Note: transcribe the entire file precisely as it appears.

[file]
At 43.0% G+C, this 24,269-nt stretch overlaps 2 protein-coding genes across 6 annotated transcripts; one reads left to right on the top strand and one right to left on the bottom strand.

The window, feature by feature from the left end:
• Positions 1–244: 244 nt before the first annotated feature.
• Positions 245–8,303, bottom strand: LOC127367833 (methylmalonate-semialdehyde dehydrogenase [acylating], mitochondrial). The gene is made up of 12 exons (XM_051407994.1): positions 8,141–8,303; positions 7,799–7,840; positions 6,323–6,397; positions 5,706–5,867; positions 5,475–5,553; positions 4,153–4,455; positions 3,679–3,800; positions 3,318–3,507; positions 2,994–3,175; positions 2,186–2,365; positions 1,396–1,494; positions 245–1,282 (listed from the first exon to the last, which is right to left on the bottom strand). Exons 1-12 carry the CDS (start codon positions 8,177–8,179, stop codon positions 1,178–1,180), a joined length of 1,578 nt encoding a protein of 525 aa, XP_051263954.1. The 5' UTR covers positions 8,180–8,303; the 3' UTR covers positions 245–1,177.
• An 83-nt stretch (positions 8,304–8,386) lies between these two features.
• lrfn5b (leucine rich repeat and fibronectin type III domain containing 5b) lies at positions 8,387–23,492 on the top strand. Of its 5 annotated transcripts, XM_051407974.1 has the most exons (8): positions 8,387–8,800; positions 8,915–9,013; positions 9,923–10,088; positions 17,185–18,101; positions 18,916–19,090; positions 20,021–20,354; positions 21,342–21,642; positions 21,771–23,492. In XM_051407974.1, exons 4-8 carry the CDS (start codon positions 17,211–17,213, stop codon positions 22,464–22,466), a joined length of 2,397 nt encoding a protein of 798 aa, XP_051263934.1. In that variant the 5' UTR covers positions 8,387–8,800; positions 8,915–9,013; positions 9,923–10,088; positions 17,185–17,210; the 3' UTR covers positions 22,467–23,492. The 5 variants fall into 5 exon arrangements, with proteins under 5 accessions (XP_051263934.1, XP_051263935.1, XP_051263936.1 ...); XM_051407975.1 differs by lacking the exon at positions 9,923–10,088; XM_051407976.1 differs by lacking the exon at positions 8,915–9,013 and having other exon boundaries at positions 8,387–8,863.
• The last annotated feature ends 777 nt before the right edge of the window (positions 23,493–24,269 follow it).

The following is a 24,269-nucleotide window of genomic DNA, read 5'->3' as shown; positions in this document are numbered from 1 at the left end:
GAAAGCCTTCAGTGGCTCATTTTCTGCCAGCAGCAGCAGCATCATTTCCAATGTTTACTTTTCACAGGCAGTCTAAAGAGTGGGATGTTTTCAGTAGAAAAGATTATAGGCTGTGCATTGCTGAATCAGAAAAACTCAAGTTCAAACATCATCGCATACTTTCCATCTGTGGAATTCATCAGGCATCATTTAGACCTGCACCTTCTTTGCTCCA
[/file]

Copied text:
At 43.0% G+C, this 24,269-nt stretch overlaps 2 protein-coding genes across 6 annotated transcripts; one reads left to right on the top strand and one right to left on the bottom strand.

The window, feature by feature from the left end:
• Positions 1–244: 244 nt before the first annotated feature.
• Positions 245–8,303, bottom strand: LOC127367833 (methylmalonate-semialdehyde dehydrogenase [acylating], mitochondrial). The gene is made up of 12 exons (XM_051407994.1): positions 8,141–8,303; positions 7,799–7,840; positions 6,323–6,397; positions 5,706–5,867; positions 5,475–5,553; positions 4,153–4,455; positions 3,679–3,800; positions 3,318–3,507; positions 2,994–3,175; positions 2,186–2,365; positions 1,396–1,494; positions 245–1,282 (listed from the first exon to the last, which is right to left on the bottom strand). Exons 1-12 carry the CDS (start codon positions 8,177–8,179, stop codon positions 1,178–1,180), a joined length of 1,578 nt encoding a protein of 525 aa, XP_051263954.1. The 5' UTR covers positions 8,180–8,303; the 3' UTR covers positions 245–1,177.
• An 83-nt stretch (positions 8,304–8,386) lies between these two features.
• lrfn5b (leucine rich repeat and fibronectin type III domain containing 5b) lies at positions 8,387–23,492 on the top strand. Of its 5 annotated transcripts, XM_051407974.1 has the most exons (8): positions 8,387–8,800; positions 8,915–9,013; positions 9,923–10,088; positions 17,185–18,101; positions 18,916–19,090; positions 20,021–20,354; positions 21,342–21,642; positions 21,771–23,492. In XM_051407974.1, exons 4-8 carry the CDS (start codon positions 17,211–17,213, stop codon positions 22,464–22,466), a joined length of 2,397 nt encoding a protein of 798 aa, XP_051263934.1. In that variant the 5' UTR covers positions 8,387–8,800; positions 8,915–9,013; positions 9,923–10,088; positions 17,185–17,210; the 3' UTR covers positions 22,467–23,492. The 5 variants fall into 5 exon arrangements, with proteins under 5 accessions (XP_051263934.1, XP_051263935.1, XP_051263936.1 ...); XM_051407975.1 differs by lacking the exon at positions 9,923–10,088; XM_051407976.1 differs by lacking the exon at positions 8,915–9,013 and having other exon boundaries at positions 8,387–8,863.
• The last annotated feature ends 777 nt before the right edge of the window (positions 23,493–24,269 follow it).

The following is a 24,269-nucleotide window of genomic DNA, read 5'->3' as shown; positions in this document are numbered from 1 at the left end:
GAAAGCCTTCAGTGGCTCATTTTCTGCCAGCAGCAGCAGCATCATTTCCAATGTTTACTTTTCACAGGCAGTCTAAAGAGTGGGATGTTTTCAGTAGAAAAGATTATAGGCTGTGCATTGCTGAATCAGAAAAACTCAAGTTCAAACATCATCGCATACTTTCCATCTGTGGAATTCATCAGGCATCATTTAGACCTGCACCTTCTTTGCTCCA